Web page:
The mystery of the missing Muslim girls

What becomes of the many female pupils aged 12 or 13 who simply disappear from school? Fran Abrams reports
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It is one of the great unspoken mysteries of the British school system. What becomes of the hundreds, possibly thousands, of Muslim girls who disappear without trace each year at the age of 12 or 13?

Compared with this educational Bermuda triangle, the action of 1,500 Muslim parents in Batley, West Yorkshire, who have withdrawn their children from Christian assemblies is a mere drop in the ocean. But perhaps an even greater mystery is the fact that many people in the education service have known about the phenomenon of the missing girls for years but have never acknowledged it publicly.

Most Muslim parents are perfectly keen to send their daughters to school, of course, and large numbers of Muslim girls do very well in the British state system. But the parents prefer a single-sex education and a minority would rather keep their children at home than educate them in a way they believe is not appropriate.

Many of these girls are sent to Pakistan or Bangladesh to sit out the remaining years until they are 16. But large numbers simply drop out, spending their days at home with parents who believe daily contact with boys and with Western attitudes could place them in moral danger.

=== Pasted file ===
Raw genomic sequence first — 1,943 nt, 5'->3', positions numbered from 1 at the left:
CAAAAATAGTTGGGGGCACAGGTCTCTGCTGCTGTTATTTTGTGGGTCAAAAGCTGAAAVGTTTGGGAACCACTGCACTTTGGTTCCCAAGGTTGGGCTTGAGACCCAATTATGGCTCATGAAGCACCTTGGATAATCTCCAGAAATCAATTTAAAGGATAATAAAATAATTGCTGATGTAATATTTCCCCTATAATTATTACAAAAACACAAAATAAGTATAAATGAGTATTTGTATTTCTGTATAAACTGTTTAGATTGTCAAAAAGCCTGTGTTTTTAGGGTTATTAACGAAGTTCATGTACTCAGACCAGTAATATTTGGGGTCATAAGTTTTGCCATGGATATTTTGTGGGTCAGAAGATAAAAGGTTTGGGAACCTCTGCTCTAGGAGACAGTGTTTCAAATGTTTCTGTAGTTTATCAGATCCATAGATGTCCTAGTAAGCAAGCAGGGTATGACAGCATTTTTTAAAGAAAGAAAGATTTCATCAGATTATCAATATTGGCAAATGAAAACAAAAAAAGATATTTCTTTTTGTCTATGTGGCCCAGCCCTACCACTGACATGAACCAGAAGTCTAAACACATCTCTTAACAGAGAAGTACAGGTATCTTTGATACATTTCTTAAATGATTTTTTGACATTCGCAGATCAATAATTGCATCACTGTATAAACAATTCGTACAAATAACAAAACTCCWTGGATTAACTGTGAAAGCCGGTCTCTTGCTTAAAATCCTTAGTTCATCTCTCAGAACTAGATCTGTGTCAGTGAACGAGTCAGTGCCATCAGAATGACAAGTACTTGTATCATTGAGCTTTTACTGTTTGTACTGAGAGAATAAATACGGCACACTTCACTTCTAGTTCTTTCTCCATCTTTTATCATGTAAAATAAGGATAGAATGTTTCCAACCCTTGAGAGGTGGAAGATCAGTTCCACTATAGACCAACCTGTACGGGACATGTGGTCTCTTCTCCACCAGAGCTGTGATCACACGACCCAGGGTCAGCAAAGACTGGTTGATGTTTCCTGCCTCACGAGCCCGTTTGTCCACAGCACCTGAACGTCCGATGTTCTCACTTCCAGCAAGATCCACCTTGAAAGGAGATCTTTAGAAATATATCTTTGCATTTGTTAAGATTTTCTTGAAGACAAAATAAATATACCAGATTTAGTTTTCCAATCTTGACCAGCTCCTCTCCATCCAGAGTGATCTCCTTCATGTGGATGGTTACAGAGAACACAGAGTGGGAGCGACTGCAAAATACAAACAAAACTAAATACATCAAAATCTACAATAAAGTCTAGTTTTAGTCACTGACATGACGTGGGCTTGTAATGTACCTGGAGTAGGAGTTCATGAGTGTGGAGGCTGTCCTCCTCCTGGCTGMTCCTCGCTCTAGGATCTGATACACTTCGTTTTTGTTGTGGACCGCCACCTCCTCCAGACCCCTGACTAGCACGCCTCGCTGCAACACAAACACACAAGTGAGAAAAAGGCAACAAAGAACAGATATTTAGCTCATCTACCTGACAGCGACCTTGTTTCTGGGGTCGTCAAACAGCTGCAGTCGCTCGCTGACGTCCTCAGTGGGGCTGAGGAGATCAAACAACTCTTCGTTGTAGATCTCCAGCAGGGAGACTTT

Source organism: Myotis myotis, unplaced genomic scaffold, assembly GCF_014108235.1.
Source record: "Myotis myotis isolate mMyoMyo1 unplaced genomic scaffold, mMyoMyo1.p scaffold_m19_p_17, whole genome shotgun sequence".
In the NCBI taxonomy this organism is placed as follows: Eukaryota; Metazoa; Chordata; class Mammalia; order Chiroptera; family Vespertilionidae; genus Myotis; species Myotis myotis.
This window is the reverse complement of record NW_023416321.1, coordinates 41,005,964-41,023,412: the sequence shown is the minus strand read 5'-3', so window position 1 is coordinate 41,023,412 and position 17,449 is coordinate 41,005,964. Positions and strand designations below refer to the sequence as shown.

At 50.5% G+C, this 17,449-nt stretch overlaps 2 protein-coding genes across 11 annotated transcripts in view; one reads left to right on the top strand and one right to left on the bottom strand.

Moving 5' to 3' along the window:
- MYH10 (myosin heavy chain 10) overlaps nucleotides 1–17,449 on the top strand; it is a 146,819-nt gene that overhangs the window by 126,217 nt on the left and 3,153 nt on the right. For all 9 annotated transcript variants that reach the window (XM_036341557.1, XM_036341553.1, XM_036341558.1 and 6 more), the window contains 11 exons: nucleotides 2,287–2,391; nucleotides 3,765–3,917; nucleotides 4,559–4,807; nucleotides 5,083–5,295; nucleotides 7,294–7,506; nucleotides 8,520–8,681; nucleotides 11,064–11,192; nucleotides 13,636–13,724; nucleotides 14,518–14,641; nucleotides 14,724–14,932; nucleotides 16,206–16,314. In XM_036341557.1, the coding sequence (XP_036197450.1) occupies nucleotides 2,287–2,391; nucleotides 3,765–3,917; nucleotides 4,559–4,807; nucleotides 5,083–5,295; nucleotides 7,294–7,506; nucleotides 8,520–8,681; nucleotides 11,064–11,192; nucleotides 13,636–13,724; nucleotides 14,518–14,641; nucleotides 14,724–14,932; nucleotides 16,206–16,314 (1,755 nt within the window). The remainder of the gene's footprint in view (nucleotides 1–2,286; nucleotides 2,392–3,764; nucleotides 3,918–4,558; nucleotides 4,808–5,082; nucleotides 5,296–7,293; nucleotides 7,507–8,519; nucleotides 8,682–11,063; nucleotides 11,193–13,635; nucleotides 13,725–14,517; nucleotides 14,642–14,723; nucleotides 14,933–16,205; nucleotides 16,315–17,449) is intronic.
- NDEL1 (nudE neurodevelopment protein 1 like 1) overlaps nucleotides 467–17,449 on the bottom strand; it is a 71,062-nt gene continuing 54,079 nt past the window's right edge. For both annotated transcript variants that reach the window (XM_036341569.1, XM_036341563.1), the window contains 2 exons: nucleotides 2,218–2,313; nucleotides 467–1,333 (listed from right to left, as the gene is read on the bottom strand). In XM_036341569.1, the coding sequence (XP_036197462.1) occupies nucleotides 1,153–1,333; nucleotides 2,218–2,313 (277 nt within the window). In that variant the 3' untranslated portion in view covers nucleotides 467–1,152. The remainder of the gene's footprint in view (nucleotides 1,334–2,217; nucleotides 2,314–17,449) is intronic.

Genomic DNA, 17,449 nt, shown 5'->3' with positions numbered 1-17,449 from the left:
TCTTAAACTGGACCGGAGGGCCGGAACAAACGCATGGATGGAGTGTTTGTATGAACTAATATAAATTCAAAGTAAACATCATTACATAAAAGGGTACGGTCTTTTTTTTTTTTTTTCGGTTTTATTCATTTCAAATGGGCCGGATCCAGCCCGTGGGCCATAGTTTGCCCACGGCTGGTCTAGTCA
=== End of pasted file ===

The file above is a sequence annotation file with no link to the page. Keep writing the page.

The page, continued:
No one knows how many of them there are, but their numbers are certainly substantial despite the alternative education now offered by a small number of private Muslim girls' schools. A few years ago a census carried out by Bradford local education authority revealed that between 400 and 700 named children had "disappeared" in this way. Bradford now has about 19,000 Muslim children - less than one-twentieth of the national total - so a conservative estimate would suggest that 8,000 girls a year were going missing.

A former senior education adviser in Bradford who conducted the city- wide census that revealed the extent of the problem in the mid-Eighties describes the council's reaction.

"We couldn't figure out where these girls went. The families wouldn't tell us and nobody seemed to know. We had to assume that a lot of them were at home and not being educated," he says.